Cricket: England v South Africa

Simon Hughes: Smith sprang surprise declaration

Smith's declaration at tea struck psychological blow to England's bowlers

Simon Hughes: Smith sprang surprise declaration

South Africa’s early declaration was an interesting move which many people would not have predicted.

I think there were two major reasons why Graeme Smith declared on 637-2 at tea, which gave South Africa a lead of 252 with four sessions to play.

The first reason is pretty obvious. South Africa did not lose two overs for change of innings by declaring at tea. With time such an important factor, Smith wanted those overs up his sleeve.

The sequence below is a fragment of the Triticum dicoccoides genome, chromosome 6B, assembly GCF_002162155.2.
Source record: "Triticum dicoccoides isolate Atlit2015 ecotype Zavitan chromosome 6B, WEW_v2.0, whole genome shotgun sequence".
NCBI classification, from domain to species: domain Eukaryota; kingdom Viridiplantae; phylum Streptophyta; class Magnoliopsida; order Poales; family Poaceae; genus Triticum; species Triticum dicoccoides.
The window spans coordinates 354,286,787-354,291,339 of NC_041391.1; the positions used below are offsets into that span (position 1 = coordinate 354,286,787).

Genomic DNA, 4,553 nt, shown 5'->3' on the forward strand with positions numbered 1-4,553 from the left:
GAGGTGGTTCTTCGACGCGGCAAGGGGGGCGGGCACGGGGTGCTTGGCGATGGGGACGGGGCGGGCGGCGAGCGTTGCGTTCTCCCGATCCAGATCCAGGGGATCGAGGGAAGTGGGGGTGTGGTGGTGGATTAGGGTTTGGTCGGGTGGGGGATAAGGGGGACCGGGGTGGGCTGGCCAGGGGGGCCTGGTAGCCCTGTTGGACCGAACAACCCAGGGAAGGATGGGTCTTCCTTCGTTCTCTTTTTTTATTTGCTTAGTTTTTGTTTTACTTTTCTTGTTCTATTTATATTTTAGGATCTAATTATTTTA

The other major factor was the psychological value of not allowing England to take any more wickets. The England bowlers will go into the next Test match at Leeds knowing they took only two wickets in 189 overs, which could undermine their confidence.

Had South Africa done the clichéd thing and slogged for 40 minutes after tea, they could easily have lost a few cheap wickets and relaxed their psychological grip on England’s bowlers.

It’s also harder than one might think to rattle along at 10 an over in Test cricket. Fielding sides can bowl defensively and set negative fields with men on the boundary. It’s far easier to go along at six an over when the field is spread.

Because the pitch is so flat and so slow, South Africa felt they needed as long as possible to bowl out England and the declaration at tea left 43 overs in the day.

Smith will also have reasoned that if England managed to overhaul the arrears, they would be confident of getting the runs. He knows there is no danger of the pitch deteriorating into a minefield.